Day 13 2 Strangers- 1st Donald, City worker

Donald working late at night ©Katarina Kojic

I can’t decide which photo of Donald I like better. This one, or….. ©Katarina Kojic

…or this one where he’s looking at me. ©Katarina Kojic

+ Stephanie 18,
Tanning Salon Receptionist
& Brayan 19, Waiter

Stephanie and Brayan have been together for a few years. ©Katarina Kojic

Stephanie knows how to take a picture. ©Katarina Kojic

I loved the pose, but like this natural shot of her even better. ©Katarina Kojic

Laughing at being called out on her “pose”. I love this photo. ©Katarina Kojic

“It says Je ne sais quoi” Oh and that sparkly stud in the center of her chest is held by a metal plate that was put in for the piercing. It cost about $25 to do and it didn’t hurt there was just a little pressure. ©Katarina Kojic

Brayan’s direct gaze keeps drawing me into this photo. ©Katarina Kojic

“This says 2003, the year my father died.” ©Katarina Kojic

“…And this is the year I was born.” ©Katarina Kojic

He didn’t say what this tattoo was about. ©Katarina Kojic

Vintage Parents

I fell in love with photography and film thru my dad and my uncle Vipsy’s photographs and 8mm films. They both loved taking photographs and filming their families. And most of the evidence is from the 60s and early 70s. My Dad’s 8mm camera was stolen when I was about 5 or 6, and as the youngest, that means there aren’t very many films with me. Perhaps that is why I feel extra nostalgic toward the look of those early films and photographs. The colors, the clothes, the lifestyle photographs of our family and friends–I love it! I have a box of 8mm film reels I brought back to NY after the sale of my mom and dad’s house. We lost my dad several years ago, so these are truly special memories for us. Big reels in blue metal cylindrical containers and little yellow Kodak boxes which were short films only several minutes in length. Films of us at Christmas, of my sister coming home from the hospital as a baby, or my first time walking… We used to watch them as adults when we were home visiting. We’d put up the d-Lite Projector screen, my dad would thread the film and my mom would make tea and serve something delicious she baked. One of the reels labled “1977 Big Garden Our House”- has a shipping label addressed to my Grandmother (Oma) in Germany. That’s how my parents shared our lives with the family abroad. They would make a film and then send it overseas.  I imagine it went down like this: The film reel arrives in the mail at Oma’s. Instantly, a tea kettle is on the stove and a cake that just happened to be baked already, gets sliced up and put on nice china with small silver dessert forks. Meanwhile, my uncle sets up the projector, feeds the film thru the spool, and the family is called in to gather in the living room. Oma brings in the coffee and cake and there in the living room in Planegg, Germany, they watch my mom and my sisters and me frolicking and picnicking in a huge weedy garden that was the plot of land my parents bought and where my dad would build our house (the one we just sold). My earliest memories begin around that time.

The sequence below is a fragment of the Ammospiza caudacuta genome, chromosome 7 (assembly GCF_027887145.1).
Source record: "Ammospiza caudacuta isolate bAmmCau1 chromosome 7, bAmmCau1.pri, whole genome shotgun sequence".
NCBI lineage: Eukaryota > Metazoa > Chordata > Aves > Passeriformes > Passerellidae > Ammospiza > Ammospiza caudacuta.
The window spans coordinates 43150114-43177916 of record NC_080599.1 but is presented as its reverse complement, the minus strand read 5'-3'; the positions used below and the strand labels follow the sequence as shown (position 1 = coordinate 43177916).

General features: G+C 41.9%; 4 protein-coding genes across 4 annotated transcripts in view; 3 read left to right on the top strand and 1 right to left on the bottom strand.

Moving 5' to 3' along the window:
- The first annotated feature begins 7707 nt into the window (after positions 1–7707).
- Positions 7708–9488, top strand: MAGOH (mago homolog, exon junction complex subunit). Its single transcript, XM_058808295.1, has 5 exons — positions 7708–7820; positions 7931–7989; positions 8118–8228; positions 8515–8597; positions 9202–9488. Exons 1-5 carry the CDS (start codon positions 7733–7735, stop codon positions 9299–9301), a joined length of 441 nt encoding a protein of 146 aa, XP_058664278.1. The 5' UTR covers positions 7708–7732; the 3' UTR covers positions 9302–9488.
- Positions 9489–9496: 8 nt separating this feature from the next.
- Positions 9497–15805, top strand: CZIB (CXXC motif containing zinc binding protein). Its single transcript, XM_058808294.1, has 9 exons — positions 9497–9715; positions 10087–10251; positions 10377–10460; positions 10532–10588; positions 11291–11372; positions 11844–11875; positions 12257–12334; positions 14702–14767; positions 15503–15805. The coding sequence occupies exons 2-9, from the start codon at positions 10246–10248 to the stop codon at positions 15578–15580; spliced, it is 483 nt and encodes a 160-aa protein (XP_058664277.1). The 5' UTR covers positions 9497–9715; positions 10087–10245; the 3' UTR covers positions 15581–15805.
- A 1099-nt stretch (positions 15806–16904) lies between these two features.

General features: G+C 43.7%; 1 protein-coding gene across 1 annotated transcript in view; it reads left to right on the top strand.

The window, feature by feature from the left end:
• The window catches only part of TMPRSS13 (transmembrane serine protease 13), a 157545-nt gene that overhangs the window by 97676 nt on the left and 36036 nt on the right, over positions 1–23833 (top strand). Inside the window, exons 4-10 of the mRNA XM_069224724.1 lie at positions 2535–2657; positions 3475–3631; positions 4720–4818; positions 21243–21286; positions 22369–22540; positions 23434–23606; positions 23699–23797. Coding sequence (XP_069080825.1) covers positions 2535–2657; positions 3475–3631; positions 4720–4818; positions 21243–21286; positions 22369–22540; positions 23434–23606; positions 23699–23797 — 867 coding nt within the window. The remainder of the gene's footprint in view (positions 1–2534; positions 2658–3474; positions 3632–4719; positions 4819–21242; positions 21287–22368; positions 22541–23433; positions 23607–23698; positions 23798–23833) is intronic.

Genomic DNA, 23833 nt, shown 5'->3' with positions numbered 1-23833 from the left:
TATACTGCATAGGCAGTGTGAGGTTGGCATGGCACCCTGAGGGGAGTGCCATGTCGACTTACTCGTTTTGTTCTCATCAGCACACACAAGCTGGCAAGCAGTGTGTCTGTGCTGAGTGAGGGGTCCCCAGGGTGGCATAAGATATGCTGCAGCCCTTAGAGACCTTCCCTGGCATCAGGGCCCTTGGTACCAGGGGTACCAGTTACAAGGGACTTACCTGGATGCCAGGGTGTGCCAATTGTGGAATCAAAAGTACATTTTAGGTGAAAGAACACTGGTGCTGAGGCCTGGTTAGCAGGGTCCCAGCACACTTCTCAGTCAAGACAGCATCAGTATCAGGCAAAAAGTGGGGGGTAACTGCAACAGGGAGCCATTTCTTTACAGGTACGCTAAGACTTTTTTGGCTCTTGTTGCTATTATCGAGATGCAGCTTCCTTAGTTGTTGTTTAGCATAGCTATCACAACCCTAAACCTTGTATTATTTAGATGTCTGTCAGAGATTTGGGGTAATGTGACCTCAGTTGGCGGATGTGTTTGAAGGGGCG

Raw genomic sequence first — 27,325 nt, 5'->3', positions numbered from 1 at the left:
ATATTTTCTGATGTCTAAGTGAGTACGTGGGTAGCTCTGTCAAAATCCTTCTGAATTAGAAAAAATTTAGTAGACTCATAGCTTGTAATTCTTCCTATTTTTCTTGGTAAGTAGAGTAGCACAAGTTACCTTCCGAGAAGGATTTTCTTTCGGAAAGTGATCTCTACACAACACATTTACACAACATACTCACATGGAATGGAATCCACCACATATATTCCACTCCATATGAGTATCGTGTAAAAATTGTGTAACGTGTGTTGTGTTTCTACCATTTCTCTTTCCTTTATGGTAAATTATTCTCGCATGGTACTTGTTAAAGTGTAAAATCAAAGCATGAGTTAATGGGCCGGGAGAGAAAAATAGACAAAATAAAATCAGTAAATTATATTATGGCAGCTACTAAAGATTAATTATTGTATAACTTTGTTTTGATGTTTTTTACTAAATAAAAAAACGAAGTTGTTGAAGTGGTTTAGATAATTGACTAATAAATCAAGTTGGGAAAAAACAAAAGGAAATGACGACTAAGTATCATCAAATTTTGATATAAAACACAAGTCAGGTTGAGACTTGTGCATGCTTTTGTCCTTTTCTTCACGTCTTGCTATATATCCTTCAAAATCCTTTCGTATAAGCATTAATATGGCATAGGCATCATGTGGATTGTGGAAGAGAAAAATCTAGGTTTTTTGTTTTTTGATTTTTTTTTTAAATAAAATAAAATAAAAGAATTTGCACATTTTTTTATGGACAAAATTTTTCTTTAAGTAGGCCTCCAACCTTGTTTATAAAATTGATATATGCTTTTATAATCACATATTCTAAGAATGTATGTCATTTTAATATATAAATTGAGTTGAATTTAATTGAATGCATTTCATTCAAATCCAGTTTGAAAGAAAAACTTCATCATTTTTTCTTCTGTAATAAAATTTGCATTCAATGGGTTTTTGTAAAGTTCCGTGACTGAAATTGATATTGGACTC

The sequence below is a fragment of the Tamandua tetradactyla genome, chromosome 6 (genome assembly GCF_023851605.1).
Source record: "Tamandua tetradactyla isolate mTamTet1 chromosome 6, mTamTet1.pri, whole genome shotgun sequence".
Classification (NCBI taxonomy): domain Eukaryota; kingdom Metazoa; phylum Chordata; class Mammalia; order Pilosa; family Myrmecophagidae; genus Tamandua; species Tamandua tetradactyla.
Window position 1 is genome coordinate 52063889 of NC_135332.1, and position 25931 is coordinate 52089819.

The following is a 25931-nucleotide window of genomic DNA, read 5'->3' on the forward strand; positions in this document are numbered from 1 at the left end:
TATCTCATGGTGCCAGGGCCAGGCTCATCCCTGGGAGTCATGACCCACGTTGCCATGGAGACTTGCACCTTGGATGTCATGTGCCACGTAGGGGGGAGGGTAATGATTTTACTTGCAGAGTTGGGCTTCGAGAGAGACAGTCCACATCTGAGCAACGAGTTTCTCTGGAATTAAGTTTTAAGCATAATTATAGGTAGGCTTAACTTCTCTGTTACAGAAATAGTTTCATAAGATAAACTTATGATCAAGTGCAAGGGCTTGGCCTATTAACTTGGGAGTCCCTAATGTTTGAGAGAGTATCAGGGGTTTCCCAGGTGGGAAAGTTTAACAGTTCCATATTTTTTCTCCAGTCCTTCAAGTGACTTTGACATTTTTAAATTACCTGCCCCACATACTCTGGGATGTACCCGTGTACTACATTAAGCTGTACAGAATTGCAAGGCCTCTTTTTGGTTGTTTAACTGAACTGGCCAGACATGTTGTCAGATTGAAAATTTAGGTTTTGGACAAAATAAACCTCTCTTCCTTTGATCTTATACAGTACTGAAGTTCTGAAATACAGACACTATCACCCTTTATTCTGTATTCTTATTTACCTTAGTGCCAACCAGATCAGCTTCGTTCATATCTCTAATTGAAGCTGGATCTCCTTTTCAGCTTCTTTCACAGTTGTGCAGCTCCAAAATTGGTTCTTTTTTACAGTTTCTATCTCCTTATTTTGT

Another box I brought back, is filled with boxes of slides. One of the boxes is of my parents before me and my sisters came along. I never saw, or remember seeing any of these photos. There was one photograph of my parents on their wedding day that sat on the dresser in my parent’s bedroom, old and faded, for as long as I could remember. It was exciting to discover the other photos taken from that day plus a few others. Last night my husband and I devised our own method of projecting them onto the wall so we could photograph them to share. We now have on our wish list, a carousel projector, but we were pretty delighted with how they came out. Other than a slight adjustment to the darkness or lightness of the photograph, these were not retouched and we didn’t blur out anyone on purpose.

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